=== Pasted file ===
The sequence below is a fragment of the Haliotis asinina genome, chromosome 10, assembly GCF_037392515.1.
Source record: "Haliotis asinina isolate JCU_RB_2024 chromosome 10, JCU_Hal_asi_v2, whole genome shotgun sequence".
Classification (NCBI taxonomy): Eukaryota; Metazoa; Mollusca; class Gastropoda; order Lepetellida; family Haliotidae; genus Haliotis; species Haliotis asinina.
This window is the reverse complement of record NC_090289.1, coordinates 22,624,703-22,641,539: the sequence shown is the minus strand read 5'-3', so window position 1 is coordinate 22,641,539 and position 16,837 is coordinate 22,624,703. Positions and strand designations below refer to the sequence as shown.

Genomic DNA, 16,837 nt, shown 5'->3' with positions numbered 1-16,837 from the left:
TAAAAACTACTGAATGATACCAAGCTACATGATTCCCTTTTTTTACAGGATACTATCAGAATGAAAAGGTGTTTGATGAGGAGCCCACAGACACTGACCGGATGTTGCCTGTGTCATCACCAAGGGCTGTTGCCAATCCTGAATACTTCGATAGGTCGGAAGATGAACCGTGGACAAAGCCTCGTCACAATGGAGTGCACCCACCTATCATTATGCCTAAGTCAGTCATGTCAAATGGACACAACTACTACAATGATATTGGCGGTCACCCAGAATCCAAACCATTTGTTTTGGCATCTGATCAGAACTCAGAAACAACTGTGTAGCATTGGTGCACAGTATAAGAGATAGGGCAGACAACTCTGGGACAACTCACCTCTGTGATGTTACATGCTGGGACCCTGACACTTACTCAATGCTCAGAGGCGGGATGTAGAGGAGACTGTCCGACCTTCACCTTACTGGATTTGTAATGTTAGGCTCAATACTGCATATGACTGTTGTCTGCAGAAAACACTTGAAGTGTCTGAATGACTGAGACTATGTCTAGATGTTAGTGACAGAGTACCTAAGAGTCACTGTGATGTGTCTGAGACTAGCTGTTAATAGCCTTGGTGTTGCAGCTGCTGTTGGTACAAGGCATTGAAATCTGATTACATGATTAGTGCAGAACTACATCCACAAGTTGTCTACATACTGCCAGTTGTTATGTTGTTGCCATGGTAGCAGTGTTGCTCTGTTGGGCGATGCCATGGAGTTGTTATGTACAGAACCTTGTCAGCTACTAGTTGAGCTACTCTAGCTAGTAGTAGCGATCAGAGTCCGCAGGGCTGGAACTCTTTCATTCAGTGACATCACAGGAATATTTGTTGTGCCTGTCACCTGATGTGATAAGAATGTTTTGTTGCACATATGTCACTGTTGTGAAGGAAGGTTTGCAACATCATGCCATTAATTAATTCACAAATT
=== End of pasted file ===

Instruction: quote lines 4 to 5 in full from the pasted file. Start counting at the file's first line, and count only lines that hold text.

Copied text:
This window is the reverse complement of record NC_090289.1, coordinates 22,624,703-22,641,539: the sequence shown is the minus strand read 5'-3', so window position 1 is coordinate 22,641,539 and position 16,837 is coordinate 22,624,703. Positions and strand designations below refer to the sequence as shown.

Genomic DNA, 16,837 nt, shown 5'->3' with positions numbered 1-16,837 from the left: